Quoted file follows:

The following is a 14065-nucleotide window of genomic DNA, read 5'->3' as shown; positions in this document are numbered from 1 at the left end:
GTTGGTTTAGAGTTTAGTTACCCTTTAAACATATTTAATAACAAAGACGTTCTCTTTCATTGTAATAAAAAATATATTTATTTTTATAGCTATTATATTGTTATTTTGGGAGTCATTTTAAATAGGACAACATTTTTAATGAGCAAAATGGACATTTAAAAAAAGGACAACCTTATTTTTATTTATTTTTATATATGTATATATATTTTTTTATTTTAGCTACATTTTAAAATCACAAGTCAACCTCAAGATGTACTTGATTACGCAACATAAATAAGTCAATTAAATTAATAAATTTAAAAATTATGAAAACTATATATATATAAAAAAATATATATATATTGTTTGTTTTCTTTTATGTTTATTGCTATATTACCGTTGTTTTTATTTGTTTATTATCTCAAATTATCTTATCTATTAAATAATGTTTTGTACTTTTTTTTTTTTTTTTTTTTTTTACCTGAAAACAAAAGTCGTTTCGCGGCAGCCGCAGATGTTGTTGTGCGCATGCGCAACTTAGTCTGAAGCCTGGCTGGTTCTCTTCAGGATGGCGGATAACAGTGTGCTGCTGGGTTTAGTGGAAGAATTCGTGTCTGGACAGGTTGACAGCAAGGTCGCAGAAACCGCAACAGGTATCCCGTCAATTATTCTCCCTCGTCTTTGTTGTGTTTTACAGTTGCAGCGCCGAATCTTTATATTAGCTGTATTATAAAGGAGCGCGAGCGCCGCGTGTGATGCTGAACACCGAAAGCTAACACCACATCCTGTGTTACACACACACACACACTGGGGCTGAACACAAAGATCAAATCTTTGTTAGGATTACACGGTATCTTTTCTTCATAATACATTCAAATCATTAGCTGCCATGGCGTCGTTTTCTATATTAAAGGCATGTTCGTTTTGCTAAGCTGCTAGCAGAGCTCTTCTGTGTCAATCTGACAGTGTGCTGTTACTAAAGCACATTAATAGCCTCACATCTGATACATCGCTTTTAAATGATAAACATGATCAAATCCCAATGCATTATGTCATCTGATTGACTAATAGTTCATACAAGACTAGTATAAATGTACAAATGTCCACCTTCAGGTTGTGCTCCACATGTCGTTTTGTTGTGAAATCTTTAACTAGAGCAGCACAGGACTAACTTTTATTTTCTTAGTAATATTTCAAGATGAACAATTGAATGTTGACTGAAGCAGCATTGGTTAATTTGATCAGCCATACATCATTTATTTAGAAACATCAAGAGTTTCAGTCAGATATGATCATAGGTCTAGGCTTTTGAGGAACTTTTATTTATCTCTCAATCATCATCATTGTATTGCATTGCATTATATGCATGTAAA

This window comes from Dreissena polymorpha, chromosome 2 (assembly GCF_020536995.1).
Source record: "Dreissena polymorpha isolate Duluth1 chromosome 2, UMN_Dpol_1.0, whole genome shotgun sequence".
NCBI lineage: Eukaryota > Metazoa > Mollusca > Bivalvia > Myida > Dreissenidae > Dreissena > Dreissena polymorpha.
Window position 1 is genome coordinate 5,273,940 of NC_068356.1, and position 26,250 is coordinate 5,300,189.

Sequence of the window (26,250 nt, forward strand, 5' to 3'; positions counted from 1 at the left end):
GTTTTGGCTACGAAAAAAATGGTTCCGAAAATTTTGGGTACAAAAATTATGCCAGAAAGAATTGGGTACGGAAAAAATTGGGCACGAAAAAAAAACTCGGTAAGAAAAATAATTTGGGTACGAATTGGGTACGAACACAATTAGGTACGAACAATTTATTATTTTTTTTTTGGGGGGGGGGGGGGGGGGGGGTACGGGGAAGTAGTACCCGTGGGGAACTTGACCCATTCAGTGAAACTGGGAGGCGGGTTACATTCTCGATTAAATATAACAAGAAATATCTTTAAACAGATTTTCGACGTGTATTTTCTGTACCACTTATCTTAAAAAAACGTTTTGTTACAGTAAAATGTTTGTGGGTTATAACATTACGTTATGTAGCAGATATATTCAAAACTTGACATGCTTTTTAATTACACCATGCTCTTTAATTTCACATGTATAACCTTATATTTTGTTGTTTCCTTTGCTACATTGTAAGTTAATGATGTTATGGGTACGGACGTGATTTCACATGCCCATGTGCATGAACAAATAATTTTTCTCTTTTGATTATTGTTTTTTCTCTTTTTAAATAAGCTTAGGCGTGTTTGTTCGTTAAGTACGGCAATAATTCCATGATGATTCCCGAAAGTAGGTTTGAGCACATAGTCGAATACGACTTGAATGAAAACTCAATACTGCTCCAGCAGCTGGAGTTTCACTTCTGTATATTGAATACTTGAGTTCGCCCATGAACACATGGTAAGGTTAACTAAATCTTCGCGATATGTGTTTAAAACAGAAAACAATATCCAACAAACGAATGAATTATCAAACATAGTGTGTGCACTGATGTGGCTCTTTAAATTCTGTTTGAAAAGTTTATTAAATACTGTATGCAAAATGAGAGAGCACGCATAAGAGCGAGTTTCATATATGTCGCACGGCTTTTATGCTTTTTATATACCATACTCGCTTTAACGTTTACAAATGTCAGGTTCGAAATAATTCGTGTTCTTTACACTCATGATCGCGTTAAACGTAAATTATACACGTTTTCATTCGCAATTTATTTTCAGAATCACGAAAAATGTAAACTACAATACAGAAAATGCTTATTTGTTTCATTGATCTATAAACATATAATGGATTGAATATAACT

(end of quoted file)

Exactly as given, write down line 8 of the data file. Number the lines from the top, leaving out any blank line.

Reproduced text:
GTTTTGGCTACGAAAAAAATGGTTCCGAAAATTTTGGGTACAAAAATTATGCCAGAAAGAATTGGGTACGGAAAAAATTGGGCACGAAAAAAAAACTCGGTAAGAAAAATAATTTGGGTACGAATTGGGTACGAACACAATTAGGTACGAACAATTTATTATTTTTTTTTTGGGGGGGGGGGGGGGGGGGGGTACGGGGAAGTAGTACCCGTGGGGAACTTGACCCATTCAGTGAAACTGGGAGGCGGGTTACATTCTCGATTAAATATAACAAGAAATATCTTTAAACAGATTTTCGACGTGTATTTTCTGTACCACTTATCTTAAAAAAACGTTTTGTTACAGTAAAATGTTTGTGGGTTATAACATTACGTTATGTAGCAGATATATTCAAAACTTGACATGCTTTTTAATTACACCATGCTCTTTAATTTCACATGTATAACCTTATATTTTGTTGTTTCCTTTGCTACATTGTAAGTTAATGATGTTATGGGTACGGACGTGATTTCACATGCCCATGTGCATGAACAAATAATTTTTCTCTTTTGATTATTGTTTTTTCTCTTTTTAAATAAGCTTAGGCGTGTTTGTTCGTTAAGTACGGCAATAATTCCATGATGATTCCCGAAAGTAGGTTTGAGCACATAGTCGAATACGACTTGAATGAAAACTCAATACTGCTCCAGCAGCTGGAGTTTCACTTCTGTATATTGAATACTTGAGTTCGCCCATGAACACATGGTAAGGTTAACTAAATCTTCGCGATATGTGTTTAAAACAGAAAACAATATCCAACAAACGAATGAATTATCAAACATAGTGTGTGCACTGATGTGGCTCTTTAAATTCTGTTTGAAAAGTTTATTAAATACTGTATGCAAAATGAGAGAGCACGCATAAGAGCGAGTTTCATATATGTCGCACGGCTTTTATGCTTTTTATATACCATACTCGCTTTAACGTTTACAAATGTCAGGTTCGAAATAATTCGTGTTCTTTACACTCATGATCGCGTTAAACGTAAATTATACACGTTTTCATTCGCAATTTATTTTCAGAATCACGAAAAATGTAAACTACAATACAGAAAATGCTTATTTGTTTCATTGATCTATAAACATATAATGGATTGAATATAACT